British Columbia

Cellphone, confusing crossing signals caused train to hit B.C. ambulance, says TSB

The Transportation Safety Board says a driver distracted by a cellphone and confusion over a complex railway crossing caused a Canadian National train to strike an ambulance in Langley, B.C.

87-year-old ambulance patient died following crash

Bystanders look at the aftermath of a 2015 train-ambulance collision in Langley. A patient in the back of the ambulance died following the collision. (Jennifer Pratt)

The Transportation Safety Board says a driver distracted by a cellphone and confusion over a complex railway crossing on Sept. 11, 2015, caused a Canadian National train to strike an ambulance in Langley, B.C.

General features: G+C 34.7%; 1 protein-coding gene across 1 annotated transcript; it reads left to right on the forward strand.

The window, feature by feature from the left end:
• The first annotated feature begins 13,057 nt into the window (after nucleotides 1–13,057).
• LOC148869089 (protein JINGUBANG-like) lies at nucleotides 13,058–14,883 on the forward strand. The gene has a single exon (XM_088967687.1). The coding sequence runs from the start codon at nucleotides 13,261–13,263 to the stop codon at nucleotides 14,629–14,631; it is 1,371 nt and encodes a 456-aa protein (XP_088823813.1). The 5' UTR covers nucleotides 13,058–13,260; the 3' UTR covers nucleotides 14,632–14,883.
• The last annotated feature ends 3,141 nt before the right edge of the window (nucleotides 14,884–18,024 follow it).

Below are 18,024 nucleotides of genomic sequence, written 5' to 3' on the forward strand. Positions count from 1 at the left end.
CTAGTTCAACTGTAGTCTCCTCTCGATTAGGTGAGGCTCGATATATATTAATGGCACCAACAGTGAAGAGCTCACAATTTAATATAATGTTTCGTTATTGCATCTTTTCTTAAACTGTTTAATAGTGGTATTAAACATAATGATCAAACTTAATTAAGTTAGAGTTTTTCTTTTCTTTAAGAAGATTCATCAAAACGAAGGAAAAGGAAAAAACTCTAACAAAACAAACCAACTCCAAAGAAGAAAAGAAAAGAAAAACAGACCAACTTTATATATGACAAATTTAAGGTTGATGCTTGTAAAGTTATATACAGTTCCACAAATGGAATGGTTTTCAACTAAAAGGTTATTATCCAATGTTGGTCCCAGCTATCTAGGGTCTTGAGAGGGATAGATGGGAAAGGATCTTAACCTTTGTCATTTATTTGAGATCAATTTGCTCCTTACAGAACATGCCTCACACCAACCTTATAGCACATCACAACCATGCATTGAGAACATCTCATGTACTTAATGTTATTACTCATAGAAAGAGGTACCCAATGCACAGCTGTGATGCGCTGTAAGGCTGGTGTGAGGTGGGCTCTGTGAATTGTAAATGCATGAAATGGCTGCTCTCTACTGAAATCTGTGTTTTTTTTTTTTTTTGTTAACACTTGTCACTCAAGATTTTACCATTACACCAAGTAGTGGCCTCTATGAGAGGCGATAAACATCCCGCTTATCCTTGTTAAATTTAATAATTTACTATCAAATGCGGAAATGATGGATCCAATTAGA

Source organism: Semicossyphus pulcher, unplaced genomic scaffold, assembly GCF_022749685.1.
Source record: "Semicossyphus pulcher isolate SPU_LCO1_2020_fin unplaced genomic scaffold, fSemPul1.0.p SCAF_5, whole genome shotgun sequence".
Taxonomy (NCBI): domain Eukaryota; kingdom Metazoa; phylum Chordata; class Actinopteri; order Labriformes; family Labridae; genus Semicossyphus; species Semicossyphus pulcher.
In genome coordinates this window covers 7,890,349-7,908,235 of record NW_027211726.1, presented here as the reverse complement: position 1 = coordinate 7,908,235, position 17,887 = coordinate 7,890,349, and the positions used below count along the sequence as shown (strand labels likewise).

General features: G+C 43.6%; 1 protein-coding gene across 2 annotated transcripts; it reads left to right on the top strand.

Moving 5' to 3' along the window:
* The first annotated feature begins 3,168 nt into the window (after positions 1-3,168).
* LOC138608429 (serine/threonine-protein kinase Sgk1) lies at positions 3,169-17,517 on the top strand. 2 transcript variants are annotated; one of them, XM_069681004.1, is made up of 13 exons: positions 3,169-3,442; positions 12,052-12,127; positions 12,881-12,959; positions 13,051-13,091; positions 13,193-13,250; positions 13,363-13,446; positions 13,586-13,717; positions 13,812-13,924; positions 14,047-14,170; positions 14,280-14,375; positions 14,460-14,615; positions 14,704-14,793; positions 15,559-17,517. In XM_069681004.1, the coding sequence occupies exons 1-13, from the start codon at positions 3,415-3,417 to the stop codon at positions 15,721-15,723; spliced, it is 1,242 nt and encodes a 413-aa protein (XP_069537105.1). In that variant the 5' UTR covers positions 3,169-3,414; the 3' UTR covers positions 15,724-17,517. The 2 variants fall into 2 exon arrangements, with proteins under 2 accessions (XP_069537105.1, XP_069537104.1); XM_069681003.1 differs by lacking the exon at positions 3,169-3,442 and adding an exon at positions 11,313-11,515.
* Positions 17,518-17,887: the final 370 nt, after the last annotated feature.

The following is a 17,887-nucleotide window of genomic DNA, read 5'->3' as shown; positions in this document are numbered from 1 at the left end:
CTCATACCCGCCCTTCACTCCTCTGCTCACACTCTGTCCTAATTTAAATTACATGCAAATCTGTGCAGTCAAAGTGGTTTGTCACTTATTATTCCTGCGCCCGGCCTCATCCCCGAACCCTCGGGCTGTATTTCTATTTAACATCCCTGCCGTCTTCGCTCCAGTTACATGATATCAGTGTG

An 87-year-old woman who was being taken to hospital from a long-term care facility died following the crash.

The TSB says the ambulance entered an intersection when a crossing bell was ringing, lights were flashing and the gates were descending.

This diagram from the TSB report shows the path of the ambulance through the train crossing and how the train hit the ambulance. (Transportation Safety Board)

The board's report says the driver's cellphone was active at the time.

The agency says the ambulance driver was intending to make a left-hand turn at a green light but stopped on the track when a lowered crossing gate appeared to be blocking the way forward.

An examination of the scene revealed motorists were getting conflicting information, because a red signal at the crossing indicated an approaching train required them to stop while a green traffic signal suggested they could proceed when it wasn't safe to do so.